It is important to support the development of numeracy skills, as we do language and literacy skills, starting in early childhood. Achievement gaps in math and science appear before kindergarten. Early math skills are essential to children’s school readiness and later learning. Research tells us that early math skills are the best predictor of later success in school. In fact, preschoolers’ math skills predict both third grade reading and math scores. In contrast, preschoolers’ early reading skills only predict later reading scores. This is not to say that reading is not important – because it is! We want to highlight how important math skills are to children’s development across learning domains. For example, learning the names for shapes also develops language skills. Sorting sticks by size supports physical development. And making sure each stuffed animal has a teacup during pretend play supports social emotional development.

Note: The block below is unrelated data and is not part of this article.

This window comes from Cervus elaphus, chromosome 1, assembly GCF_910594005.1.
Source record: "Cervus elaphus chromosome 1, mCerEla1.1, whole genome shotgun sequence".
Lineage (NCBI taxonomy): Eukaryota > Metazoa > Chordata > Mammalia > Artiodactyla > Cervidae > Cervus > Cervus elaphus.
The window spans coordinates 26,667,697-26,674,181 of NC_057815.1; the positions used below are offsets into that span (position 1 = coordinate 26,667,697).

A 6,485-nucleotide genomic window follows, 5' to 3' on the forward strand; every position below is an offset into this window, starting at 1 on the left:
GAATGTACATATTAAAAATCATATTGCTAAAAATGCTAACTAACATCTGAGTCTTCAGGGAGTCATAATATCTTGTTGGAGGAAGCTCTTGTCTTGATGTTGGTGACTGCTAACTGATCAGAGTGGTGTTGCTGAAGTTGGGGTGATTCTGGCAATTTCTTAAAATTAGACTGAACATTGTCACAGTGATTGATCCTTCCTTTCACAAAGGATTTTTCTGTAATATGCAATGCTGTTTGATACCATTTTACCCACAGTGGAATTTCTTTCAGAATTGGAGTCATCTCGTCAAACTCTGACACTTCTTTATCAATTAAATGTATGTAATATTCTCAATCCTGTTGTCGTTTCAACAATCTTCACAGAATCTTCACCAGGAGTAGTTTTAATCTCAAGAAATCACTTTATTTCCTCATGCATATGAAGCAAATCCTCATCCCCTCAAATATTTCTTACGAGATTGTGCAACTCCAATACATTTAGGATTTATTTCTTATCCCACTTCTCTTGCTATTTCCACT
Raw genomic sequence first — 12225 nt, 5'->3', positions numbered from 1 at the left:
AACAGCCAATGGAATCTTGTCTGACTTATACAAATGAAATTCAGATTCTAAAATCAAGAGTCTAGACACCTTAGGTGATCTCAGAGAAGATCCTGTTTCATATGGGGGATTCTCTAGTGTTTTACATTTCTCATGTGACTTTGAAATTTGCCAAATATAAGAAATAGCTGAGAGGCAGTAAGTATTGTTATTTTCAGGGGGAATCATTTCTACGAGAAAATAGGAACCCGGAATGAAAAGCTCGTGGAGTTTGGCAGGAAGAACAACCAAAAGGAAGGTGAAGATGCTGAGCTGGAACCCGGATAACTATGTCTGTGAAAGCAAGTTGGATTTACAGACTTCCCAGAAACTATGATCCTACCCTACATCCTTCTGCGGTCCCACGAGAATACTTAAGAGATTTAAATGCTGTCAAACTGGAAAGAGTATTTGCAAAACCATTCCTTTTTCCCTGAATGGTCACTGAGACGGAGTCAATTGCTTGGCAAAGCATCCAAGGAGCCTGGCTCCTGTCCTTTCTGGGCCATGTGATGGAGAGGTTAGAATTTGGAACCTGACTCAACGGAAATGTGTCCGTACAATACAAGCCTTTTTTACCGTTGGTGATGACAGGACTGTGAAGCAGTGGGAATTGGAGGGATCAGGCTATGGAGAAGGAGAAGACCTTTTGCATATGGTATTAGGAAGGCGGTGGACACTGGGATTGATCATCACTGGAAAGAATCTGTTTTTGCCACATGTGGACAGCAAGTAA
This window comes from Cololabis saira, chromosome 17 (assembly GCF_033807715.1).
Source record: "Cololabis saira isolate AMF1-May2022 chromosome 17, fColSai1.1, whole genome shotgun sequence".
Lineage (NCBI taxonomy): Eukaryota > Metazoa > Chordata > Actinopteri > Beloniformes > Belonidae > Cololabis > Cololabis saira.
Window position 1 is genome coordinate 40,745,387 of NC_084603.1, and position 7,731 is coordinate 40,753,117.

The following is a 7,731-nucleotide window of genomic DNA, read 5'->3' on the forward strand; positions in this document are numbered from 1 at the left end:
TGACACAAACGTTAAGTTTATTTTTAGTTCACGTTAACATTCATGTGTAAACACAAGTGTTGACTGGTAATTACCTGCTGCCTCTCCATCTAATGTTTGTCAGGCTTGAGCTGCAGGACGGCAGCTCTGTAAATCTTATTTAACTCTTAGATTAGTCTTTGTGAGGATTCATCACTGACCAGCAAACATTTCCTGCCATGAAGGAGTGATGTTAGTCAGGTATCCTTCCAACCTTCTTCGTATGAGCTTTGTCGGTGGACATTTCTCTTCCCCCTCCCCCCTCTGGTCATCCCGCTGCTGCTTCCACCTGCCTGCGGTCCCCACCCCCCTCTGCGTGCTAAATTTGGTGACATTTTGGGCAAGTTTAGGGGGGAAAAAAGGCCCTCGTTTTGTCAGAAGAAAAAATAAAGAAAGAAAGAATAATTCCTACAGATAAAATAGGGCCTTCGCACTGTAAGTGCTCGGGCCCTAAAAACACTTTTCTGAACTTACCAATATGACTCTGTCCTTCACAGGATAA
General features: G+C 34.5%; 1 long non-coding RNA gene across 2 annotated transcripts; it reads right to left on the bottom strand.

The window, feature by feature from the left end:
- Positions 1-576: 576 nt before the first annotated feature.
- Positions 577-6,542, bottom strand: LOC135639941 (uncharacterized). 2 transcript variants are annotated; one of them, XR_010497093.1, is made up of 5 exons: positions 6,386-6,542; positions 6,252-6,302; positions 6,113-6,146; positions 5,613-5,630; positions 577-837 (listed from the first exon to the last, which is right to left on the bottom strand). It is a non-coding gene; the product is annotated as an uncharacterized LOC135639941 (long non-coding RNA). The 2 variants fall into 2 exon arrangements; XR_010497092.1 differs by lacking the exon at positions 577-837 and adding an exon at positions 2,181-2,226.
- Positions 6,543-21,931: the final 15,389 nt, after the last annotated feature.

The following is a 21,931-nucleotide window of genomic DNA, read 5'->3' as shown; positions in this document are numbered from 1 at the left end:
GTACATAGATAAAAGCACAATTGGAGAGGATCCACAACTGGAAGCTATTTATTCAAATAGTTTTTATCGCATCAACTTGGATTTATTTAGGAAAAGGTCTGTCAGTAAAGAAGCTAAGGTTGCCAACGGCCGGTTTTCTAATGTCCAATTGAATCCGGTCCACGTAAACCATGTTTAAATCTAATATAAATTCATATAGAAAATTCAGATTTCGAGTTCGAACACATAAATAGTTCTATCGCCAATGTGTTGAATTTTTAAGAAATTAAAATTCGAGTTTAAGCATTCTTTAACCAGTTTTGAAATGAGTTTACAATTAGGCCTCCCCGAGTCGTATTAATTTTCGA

Math is integral to all learning. And children have a natural interest in it! Let’s look at some ways you can support learning numeracy skills during children’s daily activities and play.
- is the concept that, when counting objects, the last number represents the total number of objects in the set
- includes size, length, height, weight, volume, distance, and time
- Number and operations
- refers to a set of math concepts related to understanding and representing numbers and operations (e.g., addition, subtraction, multiplication, and division) and the relationships between them
- is the ability to understand and reason with numbers
- One-to-one correspondence
- refers to matching one object to each number word when counting
- refers to the ability to identify the number of objects in a small group of objects without counting them
- is offering the right level of support to help a child achieve more than they would be able to on their own